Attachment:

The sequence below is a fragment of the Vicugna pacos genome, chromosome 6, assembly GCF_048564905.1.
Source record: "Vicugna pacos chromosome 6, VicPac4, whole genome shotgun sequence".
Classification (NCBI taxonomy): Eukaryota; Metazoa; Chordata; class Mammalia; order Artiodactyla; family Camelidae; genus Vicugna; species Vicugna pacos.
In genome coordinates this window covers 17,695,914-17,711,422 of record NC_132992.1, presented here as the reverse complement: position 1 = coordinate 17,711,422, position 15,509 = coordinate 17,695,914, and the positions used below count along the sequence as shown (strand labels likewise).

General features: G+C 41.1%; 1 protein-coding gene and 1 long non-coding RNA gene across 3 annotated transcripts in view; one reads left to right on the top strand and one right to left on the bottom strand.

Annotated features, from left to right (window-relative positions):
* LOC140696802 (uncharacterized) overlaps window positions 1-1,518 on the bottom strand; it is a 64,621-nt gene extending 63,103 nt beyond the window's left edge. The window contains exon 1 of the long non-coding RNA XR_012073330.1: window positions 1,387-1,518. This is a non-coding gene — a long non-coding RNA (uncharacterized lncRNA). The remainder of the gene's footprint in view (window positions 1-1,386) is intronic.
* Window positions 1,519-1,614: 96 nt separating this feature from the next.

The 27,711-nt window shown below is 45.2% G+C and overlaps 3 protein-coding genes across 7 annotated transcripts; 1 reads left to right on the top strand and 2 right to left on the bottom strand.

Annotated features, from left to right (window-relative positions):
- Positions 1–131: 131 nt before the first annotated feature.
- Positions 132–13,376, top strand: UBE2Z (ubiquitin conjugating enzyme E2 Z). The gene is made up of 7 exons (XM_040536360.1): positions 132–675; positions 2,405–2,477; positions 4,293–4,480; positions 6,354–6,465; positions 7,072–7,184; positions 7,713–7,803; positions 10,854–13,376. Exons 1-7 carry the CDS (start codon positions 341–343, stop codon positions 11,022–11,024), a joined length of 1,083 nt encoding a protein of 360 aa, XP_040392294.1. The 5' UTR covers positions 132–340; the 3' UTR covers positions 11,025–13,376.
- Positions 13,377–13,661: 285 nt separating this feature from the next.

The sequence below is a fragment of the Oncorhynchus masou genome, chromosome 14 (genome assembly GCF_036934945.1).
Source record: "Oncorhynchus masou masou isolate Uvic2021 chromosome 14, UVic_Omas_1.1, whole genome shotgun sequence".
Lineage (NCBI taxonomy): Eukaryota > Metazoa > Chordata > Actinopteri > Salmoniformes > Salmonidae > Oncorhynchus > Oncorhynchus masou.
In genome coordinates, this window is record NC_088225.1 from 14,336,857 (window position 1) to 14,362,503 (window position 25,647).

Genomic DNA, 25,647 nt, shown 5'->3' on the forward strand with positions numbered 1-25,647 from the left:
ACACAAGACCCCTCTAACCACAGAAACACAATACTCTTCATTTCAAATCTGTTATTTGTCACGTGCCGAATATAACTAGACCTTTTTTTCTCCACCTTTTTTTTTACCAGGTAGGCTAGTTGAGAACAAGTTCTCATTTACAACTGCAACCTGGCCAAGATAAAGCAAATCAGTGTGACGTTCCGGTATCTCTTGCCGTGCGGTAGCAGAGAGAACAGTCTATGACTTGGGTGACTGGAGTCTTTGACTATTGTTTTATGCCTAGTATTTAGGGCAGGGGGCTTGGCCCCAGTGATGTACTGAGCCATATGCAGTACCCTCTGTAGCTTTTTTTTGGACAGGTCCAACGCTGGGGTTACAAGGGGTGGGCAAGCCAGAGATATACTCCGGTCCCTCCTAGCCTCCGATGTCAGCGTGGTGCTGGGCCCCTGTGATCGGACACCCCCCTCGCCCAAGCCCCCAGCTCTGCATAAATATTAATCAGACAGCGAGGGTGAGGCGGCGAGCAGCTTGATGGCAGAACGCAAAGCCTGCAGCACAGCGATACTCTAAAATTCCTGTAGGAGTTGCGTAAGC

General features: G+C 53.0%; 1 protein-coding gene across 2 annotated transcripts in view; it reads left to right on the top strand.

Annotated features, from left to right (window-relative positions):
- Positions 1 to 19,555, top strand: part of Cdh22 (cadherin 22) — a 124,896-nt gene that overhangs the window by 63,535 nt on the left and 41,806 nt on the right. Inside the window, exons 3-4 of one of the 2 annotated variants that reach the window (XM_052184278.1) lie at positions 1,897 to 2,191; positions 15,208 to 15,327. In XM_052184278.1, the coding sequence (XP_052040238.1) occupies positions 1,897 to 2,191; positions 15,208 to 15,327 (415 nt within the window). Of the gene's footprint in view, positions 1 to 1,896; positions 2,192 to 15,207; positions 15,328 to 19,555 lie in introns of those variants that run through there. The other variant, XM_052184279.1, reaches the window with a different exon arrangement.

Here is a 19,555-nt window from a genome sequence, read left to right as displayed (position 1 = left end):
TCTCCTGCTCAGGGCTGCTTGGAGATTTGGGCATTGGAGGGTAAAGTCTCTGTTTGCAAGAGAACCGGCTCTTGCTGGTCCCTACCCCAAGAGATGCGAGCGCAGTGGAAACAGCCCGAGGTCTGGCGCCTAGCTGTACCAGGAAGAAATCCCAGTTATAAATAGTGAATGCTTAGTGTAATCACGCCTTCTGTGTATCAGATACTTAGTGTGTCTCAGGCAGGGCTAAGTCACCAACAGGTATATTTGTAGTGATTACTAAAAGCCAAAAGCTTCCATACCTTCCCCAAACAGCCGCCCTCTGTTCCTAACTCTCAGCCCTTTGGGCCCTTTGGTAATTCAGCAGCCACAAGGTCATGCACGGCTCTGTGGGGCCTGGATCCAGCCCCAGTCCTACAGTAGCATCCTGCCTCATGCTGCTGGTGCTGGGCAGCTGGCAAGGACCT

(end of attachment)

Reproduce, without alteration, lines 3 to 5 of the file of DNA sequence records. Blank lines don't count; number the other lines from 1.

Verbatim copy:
Classification (NCBI taxonomy): Eukaryota; Metazoa; Chordata; class Mammalia; order Artiodactyla; family Camelidae; genus Vicugna; species Vicugna pacos.
In genome coordinates this window covers 17,695,914-17,711,422 of record NC_132992.1, presented here as the reverse complement: position 1 = coordinate 17,711,422, position 15,509 = coordinate 17,695,914, and the positions used below count along the sequence as shown (strand labels likewise).

General features: G+C 41.1%; 1 protein-coding gene and 1 long non-coding RNA gene across 3 annotated transcripts in view; one reads left to right on the top strand and one right to left on the bottom strand.